French fishermen blockade Calais because of electric pulse fishing

A protest by French fishermen against pulse fishing caused Calais, France’s busiest passenger port, to impose delays for travellers and hauliers on both sides of the English Channel.

French fishermen blockaded the port of Calais on Thursday January 25th, with 12 fishing trawlers cutting off access to the quayside. The blockade was lifted at about 17:00 local time. The fishermen said they had been promised a meeting Friday with government officials to discuss their grievances. The fishermen allowed one ferry through towards England every hour.

Pulse fishing, which involves fitting nets with electrodes and pulling them above the seabed, sending shocks through the sediment and forcing the fish up out of the sand into the trawler’s nets, is a method widely used by Dutch vessels fishing for sole.

France says that the fishing method harms fish stocks, even though less than 1% of European trawlers use it.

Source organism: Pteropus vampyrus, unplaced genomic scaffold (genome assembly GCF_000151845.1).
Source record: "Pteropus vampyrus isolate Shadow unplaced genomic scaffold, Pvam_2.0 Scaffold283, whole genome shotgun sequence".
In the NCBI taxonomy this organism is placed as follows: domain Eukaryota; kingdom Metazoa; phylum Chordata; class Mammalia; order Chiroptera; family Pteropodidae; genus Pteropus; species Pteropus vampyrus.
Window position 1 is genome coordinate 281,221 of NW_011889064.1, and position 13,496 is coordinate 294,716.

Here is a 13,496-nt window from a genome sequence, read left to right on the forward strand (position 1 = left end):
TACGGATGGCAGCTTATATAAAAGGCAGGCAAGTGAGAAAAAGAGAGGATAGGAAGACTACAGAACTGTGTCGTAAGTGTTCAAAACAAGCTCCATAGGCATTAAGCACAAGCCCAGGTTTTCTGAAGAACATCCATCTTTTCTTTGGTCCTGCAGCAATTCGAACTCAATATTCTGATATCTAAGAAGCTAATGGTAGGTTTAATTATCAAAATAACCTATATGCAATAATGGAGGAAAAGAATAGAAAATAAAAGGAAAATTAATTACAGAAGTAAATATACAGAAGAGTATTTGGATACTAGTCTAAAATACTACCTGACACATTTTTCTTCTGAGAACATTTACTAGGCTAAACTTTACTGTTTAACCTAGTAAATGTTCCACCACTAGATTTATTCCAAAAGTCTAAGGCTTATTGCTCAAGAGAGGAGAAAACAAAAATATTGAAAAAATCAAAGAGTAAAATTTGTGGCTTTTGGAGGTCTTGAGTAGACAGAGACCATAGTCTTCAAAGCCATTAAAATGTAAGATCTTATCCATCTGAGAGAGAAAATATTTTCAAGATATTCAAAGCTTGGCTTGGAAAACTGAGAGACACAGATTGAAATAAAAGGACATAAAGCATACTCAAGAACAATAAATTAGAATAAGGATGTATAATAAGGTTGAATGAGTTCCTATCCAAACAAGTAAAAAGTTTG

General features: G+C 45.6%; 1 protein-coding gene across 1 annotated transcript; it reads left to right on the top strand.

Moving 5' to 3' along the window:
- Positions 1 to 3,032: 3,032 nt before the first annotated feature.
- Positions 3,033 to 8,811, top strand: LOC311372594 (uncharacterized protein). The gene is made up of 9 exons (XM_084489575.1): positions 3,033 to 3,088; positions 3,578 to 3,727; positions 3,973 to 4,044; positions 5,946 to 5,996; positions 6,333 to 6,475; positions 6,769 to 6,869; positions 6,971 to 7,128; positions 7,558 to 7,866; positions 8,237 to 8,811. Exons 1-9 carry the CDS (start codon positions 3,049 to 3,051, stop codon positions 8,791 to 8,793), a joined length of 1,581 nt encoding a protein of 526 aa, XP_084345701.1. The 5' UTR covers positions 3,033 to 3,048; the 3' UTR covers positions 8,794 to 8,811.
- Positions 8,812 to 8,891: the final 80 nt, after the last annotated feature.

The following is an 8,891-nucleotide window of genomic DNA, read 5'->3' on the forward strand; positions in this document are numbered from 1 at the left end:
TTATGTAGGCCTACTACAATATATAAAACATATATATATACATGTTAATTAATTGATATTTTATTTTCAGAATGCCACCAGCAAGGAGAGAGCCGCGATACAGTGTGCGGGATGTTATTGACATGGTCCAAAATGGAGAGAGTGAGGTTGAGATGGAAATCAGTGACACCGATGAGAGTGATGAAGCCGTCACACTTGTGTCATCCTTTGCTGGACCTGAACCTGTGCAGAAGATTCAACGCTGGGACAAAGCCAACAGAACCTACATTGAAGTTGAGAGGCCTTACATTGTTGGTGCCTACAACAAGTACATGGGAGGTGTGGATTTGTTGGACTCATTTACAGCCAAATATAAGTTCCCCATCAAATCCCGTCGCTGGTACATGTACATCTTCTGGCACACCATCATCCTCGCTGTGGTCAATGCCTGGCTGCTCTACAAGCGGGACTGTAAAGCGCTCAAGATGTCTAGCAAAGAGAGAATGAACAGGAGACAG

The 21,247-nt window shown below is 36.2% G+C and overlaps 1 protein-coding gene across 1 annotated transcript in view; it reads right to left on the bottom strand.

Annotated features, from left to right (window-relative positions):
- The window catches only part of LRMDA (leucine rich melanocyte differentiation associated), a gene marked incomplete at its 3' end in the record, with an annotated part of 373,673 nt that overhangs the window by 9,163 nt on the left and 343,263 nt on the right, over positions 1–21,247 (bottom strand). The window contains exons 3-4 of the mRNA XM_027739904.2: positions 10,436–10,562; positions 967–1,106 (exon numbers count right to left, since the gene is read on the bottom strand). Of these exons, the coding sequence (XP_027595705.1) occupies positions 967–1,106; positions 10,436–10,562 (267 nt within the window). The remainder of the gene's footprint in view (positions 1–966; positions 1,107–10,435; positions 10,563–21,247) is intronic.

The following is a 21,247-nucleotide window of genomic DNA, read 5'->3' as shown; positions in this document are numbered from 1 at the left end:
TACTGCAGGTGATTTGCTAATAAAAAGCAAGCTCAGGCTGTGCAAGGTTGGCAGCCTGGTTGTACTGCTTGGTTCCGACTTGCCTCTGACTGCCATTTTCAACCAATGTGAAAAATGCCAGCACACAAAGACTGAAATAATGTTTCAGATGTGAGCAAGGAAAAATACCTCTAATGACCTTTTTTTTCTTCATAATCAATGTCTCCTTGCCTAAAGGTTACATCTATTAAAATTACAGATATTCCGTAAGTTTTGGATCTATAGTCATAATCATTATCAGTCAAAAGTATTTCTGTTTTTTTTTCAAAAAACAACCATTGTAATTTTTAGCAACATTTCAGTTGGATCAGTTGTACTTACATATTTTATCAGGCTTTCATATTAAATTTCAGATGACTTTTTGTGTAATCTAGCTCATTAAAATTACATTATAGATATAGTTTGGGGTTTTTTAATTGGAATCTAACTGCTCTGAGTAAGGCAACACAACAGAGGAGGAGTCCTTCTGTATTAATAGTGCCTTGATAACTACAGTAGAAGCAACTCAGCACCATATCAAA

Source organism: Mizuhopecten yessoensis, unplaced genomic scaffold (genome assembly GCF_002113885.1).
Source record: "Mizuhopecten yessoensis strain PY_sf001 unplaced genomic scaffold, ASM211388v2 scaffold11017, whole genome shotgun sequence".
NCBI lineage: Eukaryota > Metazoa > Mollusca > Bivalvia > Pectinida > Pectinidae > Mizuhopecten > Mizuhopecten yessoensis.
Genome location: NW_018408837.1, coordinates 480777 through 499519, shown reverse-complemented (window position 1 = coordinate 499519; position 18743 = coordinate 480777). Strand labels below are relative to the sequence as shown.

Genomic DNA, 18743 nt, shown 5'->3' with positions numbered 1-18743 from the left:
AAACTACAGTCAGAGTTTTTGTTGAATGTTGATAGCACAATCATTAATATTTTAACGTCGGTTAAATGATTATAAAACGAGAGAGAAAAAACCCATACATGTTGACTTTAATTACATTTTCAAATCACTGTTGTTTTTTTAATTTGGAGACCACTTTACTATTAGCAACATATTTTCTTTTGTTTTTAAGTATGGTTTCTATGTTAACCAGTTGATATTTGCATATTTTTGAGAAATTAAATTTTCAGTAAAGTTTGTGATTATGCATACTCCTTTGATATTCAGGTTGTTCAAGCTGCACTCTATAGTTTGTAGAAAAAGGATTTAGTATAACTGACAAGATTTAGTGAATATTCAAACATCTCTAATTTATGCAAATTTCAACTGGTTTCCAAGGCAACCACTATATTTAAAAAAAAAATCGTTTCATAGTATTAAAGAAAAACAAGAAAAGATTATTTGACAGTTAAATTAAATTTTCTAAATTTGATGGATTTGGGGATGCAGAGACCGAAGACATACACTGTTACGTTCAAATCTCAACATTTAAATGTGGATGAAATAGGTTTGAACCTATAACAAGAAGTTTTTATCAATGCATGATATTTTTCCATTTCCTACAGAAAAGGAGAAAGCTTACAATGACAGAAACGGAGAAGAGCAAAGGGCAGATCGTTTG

Pulse fishing has become a large controversy in France and elsewhere, with 200 top European chefs boycotting fish netted using the technique.

European institutions do not agree on the matter, with the EU’s commissioner for fisheries arguing that the use of electric currents is safer for the environment than methods that plough up the seabed.

Under current EU rules, member states can equip up to 5% of their fleets with electrodes. Some 84 Dutch boats use the practice, alongside three Belgian vessels. This month the European Parliament defied Brussels, which wants to extend the practice, by calling for an outright ban.